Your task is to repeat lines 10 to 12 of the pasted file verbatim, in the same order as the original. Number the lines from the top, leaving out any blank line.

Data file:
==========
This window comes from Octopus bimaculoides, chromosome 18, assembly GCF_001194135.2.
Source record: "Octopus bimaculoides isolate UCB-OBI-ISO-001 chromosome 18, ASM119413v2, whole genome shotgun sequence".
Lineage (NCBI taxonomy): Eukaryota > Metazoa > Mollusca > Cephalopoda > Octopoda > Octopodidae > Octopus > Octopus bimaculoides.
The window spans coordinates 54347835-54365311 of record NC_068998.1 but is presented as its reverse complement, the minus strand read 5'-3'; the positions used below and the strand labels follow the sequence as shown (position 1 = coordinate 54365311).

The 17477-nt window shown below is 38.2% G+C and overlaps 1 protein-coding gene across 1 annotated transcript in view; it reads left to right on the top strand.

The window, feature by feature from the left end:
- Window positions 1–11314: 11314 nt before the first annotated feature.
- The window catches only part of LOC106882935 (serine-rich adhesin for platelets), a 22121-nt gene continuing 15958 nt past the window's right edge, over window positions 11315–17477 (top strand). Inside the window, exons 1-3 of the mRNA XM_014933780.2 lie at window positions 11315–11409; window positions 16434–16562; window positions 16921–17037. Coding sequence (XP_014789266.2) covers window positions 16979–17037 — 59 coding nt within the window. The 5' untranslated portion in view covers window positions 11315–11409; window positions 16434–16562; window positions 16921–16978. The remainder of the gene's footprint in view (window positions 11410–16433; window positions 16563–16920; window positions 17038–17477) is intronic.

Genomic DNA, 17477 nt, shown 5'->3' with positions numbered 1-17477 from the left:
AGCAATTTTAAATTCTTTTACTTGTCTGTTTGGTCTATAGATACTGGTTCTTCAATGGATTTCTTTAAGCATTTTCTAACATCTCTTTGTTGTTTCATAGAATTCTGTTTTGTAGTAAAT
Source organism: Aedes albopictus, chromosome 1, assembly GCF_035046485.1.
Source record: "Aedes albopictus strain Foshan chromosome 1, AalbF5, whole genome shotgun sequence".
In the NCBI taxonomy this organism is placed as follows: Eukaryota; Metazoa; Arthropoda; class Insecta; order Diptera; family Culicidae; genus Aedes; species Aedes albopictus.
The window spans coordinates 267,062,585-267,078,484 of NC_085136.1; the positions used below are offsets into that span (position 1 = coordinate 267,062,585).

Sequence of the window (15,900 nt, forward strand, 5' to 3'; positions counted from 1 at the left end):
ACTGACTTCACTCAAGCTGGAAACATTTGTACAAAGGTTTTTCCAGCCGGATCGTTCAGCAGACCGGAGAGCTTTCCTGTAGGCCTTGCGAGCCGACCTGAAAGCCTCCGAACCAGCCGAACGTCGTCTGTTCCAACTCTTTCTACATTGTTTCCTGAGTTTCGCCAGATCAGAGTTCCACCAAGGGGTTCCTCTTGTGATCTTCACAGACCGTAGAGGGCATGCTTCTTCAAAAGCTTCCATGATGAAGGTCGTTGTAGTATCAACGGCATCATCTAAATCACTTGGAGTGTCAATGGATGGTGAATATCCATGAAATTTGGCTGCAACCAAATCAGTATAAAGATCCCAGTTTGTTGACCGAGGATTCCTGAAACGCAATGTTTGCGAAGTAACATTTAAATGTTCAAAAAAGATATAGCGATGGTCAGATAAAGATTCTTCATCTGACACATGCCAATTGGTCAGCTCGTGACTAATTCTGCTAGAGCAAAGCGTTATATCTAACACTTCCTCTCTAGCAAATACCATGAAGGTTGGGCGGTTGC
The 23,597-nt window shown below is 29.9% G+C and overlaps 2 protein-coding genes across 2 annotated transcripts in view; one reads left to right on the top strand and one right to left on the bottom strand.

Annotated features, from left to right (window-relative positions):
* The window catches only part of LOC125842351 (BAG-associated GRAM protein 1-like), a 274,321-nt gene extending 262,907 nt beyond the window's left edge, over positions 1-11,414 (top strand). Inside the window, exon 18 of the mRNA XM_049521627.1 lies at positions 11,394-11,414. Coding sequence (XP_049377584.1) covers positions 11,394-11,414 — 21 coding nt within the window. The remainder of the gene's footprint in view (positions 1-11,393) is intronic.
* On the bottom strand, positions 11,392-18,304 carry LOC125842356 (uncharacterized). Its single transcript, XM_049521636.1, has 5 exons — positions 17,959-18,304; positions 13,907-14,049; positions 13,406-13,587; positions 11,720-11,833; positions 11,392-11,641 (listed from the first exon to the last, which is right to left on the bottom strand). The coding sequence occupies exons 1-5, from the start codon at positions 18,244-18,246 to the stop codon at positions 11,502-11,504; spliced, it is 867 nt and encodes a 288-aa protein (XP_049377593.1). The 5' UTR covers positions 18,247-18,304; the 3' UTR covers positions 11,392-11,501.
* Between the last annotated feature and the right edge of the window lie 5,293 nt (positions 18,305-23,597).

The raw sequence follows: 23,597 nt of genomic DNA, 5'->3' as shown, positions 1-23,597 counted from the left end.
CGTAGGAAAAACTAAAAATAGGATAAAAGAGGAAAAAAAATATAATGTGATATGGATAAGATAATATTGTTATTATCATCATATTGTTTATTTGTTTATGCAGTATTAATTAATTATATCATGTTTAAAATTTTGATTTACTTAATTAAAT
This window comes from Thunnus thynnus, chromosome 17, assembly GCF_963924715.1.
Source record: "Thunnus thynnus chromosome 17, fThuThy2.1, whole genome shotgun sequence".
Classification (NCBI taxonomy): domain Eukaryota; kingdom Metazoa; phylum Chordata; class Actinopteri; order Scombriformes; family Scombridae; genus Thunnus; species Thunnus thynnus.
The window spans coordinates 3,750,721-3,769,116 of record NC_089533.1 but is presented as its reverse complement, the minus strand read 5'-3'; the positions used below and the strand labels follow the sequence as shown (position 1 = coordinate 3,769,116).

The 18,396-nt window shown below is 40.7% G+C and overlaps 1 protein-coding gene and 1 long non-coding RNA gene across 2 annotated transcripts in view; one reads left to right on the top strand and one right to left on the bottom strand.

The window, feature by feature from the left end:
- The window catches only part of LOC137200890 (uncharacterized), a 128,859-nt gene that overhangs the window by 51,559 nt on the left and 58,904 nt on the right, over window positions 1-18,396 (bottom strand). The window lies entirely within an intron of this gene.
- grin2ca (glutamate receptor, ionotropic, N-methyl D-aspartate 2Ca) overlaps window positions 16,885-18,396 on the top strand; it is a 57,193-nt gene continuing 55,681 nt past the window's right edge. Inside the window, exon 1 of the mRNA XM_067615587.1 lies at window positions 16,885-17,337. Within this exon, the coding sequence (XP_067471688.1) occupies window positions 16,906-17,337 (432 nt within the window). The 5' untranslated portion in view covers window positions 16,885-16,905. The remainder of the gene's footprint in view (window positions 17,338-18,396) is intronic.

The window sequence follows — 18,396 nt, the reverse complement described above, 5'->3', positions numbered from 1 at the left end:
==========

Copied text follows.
AGCAATTTTAAATTCTTTTACTTGTCTGTTTGGTCTATAGATACTGGTTCTTCAATGGATTTCTTTAAGCATTTTCTAACATCTCTTTGTTGTTTCATAGAATTCTGTTTTGTAGTAAAT
Source organism: Aedes albopictus, chromosome 1, assembly GCF_035046485.1.
Source record: "Aedes albopictus strain Foshan chromosome 1, AalbF5, whole genome shotgun sequence".